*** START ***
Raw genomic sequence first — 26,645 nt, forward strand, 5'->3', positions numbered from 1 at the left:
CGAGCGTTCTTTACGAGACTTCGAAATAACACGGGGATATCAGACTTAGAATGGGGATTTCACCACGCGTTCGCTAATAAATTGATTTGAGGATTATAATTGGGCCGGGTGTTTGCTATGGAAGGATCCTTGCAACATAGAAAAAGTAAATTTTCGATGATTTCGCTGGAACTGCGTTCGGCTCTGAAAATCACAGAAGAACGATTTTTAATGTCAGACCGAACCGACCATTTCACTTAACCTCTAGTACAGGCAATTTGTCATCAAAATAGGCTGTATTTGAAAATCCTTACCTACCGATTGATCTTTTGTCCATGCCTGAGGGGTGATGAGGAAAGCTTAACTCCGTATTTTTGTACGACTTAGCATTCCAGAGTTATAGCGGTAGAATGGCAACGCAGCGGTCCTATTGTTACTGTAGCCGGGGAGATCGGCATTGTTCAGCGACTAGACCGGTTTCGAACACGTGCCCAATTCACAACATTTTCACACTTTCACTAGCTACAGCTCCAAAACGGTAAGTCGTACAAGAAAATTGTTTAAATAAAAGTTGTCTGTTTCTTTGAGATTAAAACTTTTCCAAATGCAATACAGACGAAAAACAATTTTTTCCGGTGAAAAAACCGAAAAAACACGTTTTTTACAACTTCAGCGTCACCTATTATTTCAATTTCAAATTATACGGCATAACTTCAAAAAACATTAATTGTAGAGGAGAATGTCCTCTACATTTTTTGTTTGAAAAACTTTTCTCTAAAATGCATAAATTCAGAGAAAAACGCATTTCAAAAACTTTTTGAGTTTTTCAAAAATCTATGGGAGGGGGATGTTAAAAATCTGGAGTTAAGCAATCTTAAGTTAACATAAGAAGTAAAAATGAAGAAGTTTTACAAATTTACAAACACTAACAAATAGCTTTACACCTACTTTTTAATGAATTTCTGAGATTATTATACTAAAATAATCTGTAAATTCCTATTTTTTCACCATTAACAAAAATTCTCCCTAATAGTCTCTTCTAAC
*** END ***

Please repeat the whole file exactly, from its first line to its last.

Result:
Raw genomic sequence first — 26,645 nt, forward strand, 5'->3', positions numbered from 1 at the left:
CGAGCGTTCTTTACGAGACTTCGAAATAACACGGGGATATCAGACTTAGAATGGGGATTTCACCACGCGTTCGCTAATAAATTGATTTGAGGATTATAATTGGGCCGGGTGTTTGCTATGGAAGGATCCTTGCAACATAGAAAAAGTAAATTTTCGATGATTTCGCTGGAACTGCGTTCGGCTCTGAAAATCACAGAAGAACGATTTTTAATGTCAGACCGAACCGACCATTTCACTTAACCTCTAGTACAGGCAATTTGTCATCAAAATAGGCTGTATTTGAAAATCCTTACCTACCGATTGATCTTTTGTCCATGCCTGAGGGGTGATGAGGAAAGCTTAACTCCGTATTTTTGTACGACTTAGCATTCCAGAGTTATAGCGGTAGAATGGCAACGCAGCGGTCCTATTGTTACTGTAGCCGGGGAGATCGGCATTGTTCAGCGACTAGACCGGTTTCGAACACGTGCCCAATTCACAACATTTTCACACTTTCACTAGCTACAGCTCCAAAACGGTAAGTCGTACAAGAAAATTGTTTAAATAAAAGTTGTCTGTTTCTTTGAGATTAAAACTTTTCCAAATGCAATACAGACGAAAAACAATTTTTTCCGGTGAAAAAACCGAAAAAACACGTTTTTTACAACTTCAGCGTCACCTATTATTTCAATTTCAAATTATACGGCATAACTTCAAAAAACATTAATTGTAGAGGAGAATGTCCTCTACATTTTTTGTTTGAAAAACTTTTCTCTAAAATGCATAAATTCAGAGAAAAACGCATTTCAAAAACTTTTTGAGTTTTTCAAAAATCTATGGGAGGGGGATGTTAAAAATCTGGAGTTAAGCAATCTTAAGTTAACATAAGAAGTAAAAATGAAGAAGTTTTACAAATTTACAAACACTAACAAATAGCTTTACACCTACTTTTTAATGAATTTCTGAGATTATTATACTAAAATAATCTGTAAATTCCTATTTTTTCACCATTAACAAAAATTCTCCCTAATAGTCTCTTCTAAC